The overall picture painted of the UPR is that it is a politicized process beset by many problems, including the possibility that it makes participation by both developing states and NGOs difficult. The larger scale analyses demonstrate that many Member States concur with the view that the process is politicized, and the finding that states are more lenient to their strategic partners (and that states are more willing to listen to strategic partners) does nothing to dispel that possibility. What these studies have not done is to determine whether or not the recommendations made to states under review are reflective of their human rights practice. This article fills that gap by answering the question of whether or not states with worse human rights records receive more recommendations than states with better human rights records.
2.2. Examining the UPR
This article is not making a broad theoretical claim – it is driven by the simple question of whether or not a state’s human rights record impacts the results of its review. If the critics of the UPR are correct and states are able to manipulate the system by arranging for friendly speakers who prevent meaningful discussion of a state’s rights practice, we should see that reflected in the recommendations made to states. In particular, we should find that there is little relationship between a state’s human rights practices and the recommendations made to it during the process. If the proponents of the UPR are correct, we should find that a relationship does indeed exist. This leads to the paper’s primary hypothesis.
H1: A state’s human rights record will have little impact on the number of recommendations made to it during the UPR process.
A second question the paper attempts to answer is related to the first: what kind of recommendations are being made to states? UPR info categorizes each recommendation made on a five-point scale reflecting the reality that not all recommendations call for states to take action; indeed some recommendations actually reaffirm poor human rights practices. It is possible that a state may receive a large number of recommendations, but that many of those recommendations are not serious. For example, if a state is able to stack the speakers’ list with supportive allies, it may receive a large number of recommendations, but a relatively low percentage of action-oriented recommendations. This leads to hypothesis two:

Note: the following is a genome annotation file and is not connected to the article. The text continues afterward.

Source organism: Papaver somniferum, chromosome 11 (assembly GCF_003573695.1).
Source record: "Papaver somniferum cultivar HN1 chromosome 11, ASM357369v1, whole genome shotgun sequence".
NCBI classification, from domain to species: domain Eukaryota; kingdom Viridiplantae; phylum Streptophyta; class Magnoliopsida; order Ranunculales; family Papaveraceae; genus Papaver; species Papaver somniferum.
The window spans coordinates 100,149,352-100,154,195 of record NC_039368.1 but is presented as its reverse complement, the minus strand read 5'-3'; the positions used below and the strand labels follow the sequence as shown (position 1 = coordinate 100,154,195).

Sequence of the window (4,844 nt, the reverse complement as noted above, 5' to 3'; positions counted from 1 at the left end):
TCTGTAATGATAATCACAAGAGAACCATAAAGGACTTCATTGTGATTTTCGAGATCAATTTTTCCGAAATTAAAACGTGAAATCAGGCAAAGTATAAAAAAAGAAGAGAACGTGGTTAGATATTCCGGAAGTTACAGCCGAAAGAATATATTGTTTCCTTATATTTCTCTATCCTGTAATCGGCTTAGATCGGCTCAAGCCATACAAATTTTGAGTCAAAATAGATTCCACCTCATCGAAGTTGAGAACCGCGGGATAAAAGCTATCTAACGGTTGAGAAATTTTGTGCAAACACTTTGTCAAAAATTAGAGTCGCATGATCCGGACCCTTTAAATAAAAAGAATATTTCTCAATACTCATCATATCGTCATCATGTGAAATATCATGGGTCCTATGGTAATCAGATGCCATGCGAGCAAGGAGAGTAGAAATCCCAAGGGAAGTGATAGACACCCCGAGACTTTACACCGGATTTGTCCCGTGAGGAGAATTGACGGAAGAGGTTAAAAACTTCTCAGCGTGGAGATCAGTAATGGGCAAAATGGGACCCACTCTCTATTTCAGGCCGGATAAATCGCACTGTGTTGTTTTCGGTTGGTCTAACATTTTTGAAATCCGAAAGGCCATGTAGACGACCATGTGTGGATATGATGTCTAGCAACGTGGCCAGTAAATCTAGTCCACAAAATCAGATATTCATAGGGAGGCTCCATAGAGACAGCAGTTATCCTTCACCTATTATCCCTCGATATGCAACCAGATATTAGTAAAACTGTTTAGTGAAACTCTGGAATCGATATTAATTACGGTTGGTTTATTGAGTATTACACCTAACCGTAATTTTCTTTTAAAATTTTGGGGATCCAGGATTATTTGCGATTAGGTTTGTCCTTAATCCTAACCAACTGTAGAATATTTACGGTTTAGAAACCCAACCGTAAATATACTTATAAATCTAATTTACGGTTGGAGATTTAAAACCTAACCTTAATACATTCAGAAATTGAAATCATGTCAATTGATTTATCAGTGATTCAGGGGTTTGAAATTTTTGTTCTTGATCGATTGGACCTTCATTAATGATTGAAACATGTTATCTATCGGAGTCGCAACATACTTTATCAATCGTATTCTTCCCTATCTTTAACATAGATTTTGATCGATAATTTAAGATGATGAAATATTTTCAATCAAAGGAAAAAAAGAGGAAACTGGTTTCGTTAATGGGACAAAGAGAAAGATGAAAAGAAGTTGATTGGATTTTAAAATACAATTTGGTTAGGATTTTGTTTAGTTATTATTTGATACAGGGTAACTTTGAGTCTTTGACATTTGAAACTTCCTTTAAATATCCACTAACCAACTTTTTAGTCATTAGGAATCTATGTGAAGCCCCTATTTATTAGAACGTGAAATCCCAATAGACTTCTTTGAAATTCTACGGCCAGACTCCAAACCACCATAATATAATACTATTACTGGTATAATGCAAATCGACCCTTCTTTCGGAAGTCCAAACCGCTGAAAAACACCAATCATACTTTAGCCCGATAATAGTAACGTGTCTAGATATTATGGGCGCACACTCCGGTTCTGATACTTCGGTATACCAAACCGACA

H2: A state’s human rights record will not affect the percentage of action-oriented recommendations it receives during the UPR process.
To test this hypothesis, this paper analyzes recommendations made during the first cycle of the UPR in which every Member State of the UN – including the most recent member, South Sudan – went under review, and the first 126 reviews under the second cycle. While the UPR quickly evolved during the first several sessions, this study includes all sessions. As will be discussed later, however, the study will introduce a control for earlier sessions in the statistical analysis. The analysis compares a state’s human rights record based on select indicators from the CIRI dataset to recommendations made during the UPR.